Southern California (SoCal) is the second-largest urbanized region in the United States. It consists of a heavily developed urban environment, along with vast arid areas that have been left undeveloped. Classified as a megaregion, the large urban areas include greater Los Angeles, greater San Diego, and the Inland Empire (county area around Riverside and San Bernardino). American Life manages three regional centers in Southern California, covering five major counties that includes Los Angeles, Orange, San Bernardino, Riverside and San Diego.

Notable Rankings

  • “#6 Happiest Place in the Nation for Young Professionals” (Forbes, 2013)
  • "Riverside’s Reign as No. 1 ‘Intelligent Community’" (ICF, 2012)
  • “20 Best Restaurants in American for 2013” (The Daily Meal, 2013)
  • "One of the Top Ten Happiest U.S. Cities To Work (#9)” ( Forbes, 2011)
  • “Nationally Ranked Hospital” (U.S. News, 2012)

Geography

To the west of Southern California lies the Pacific Ocean and Channel Islands; to the south is the international border between the United States and Mexico.

Demographics

Within its boundaries are two major world cities, Los Angeles and San Diego, as well as three of the country’s largest metropolitan areas. San Diego is the second most populous city in California, and the eighth most populous in the U.S. Just to the north, Los Angeles is the most populous city in California, and the second most populous in the country. Compared to the rest of the country, Los Angeles’s cost of living is 44.40% higher than the U.S. average.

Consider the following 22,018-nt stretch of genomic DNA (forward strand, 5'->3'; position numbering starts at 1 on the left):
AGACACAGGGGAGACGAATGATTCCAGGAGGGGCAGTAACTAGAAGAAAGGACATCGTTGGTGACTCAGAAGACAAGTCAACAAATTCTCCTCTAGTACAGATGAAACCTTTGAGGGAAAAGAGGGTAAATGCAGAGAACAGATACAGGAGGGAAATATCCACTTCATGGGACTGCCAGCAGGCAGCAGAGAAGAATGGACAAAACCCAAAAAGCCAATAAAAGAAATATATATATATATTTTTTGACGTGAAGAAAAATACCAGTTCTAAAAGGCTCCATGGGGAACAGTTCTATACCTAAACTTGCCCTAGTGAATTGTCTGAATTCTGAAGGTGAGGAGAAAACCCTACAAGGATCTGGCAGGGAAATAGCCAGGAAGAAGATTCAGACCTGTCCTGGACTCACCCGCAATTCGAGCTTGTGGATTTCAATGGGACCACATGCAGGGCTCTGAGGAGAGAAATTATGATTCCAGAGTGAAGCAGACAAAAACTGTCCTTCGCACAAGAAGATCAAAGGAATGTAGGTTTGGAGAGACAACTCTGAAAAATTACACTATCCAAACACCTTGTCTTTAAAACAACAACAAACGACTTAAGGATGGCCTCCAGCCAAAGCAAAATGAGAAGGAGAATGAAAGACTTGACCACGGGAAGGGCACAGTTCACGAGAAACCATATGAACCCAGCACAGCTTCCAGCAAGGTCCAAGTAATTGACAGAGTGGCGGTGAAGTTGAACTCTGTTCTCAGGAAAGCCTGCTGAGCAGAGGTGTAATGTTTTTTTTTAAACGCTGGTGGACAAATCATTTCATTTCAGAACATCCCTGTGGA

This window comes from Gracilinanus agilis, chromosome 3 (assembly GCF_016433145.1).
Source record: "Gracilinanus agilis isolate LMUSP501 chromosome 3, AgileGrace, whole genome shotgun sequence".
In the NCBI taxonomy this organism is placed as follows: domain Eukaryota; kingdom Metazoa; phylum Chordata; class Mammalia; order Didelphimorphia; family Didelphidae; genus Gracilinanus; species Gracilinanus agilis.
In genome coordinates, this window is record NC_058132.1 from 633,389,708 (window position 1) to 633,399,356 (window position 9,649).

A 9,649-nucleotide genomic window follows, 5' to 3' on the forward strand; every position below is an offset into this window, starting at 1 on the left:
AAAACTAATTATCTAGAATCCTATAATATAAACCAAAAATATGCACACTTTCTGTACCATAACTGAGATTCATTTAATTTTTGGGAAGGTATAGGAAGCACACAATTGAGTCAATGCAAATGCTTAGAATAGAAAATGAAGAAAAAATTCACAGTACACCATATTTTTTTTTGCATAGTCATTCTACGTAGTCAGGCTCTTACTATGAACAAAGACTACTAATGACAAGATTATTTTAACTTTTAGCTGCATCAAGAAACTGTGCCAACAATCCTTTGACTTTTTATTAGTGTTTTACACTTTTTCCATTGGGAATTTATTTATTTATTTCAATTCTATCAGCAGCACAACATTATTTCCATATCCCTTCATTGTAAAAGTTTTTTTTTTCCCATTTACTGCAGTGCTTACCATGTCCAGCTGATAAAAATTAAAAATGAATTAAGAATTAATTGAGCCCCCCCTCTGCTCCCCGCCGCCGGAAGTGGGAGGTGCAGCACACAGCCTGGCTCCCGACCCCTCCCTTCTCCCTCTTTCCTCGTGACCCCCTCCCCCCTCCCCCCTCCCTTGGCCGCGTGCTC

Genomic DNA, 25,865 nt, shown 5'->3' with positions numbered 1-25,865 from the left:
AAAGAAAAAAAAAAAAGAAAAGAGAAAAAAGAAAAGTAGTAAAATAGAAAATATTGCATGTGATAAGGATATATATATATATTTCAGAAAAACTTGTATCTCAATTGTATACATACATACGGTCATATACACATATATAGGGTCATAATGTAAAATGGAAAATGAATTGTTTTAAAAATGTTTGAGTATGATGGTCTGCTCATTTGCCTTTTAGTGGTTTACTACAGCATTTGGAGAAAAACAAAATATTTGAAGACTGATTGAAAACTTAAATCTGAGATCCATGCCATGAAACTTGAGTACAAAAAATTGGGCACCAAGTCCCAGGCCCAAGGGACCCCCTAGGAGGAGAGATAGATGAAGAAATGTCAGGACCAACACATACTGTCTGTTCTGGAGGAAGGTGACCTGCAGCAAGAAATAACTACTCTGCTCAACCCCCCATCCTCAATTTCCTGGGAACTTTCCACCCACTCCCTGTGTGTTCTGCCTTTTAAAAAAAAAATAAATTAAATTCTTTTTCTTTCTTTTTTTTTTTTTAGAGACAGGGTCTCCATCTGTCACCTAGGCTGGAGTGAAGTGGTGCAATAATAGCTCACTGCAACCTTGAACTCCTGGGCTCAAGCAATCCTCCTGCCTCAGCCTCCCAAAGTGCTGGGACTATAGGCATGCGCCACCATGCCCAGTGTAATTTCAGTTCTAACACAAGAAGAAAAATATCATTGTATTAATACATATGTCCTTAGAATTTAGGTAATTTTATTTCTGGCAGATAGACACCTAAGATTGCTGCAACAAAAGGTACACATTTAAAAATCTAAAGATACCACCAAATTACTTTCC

Economy

The economy of Los Angeles is driven by international trade, entertainment (television, motion pictures, video games, recorded music), aerospace, technology, petroleum, fashion, apparel, and tourism. Los Angeles is also the largest manufacturing center in the western United States.

Education

More than 20 colleges, universities and schools are located in Southern California.

  • University of California, Los Angeles
  • San Diego State University
  • California State University-Los Angeles
  • University of California - Riverside
  • California State University - San Bernardino
  • Loyola Marymount University
  • University of San Diego
  • California Baptist University

Regional Center Map

  1. Regional Center Properties Inc.
  2. American Life Development Company, LLC
  3. Regional Center Management Los Angeles

Related Info

City of Los Angeles Government website

Downtown Center Business Improvement District Los Angeles downtown resources

Los Angeles Convention & Visitor Bureau Los Angeles visitor guide

Los Angeles Times Los Angeles newspaper

 

County of Riverside Government website

City of Riverside Government website

Atlanta, Georgia

Atlanta EB-5 Regional Center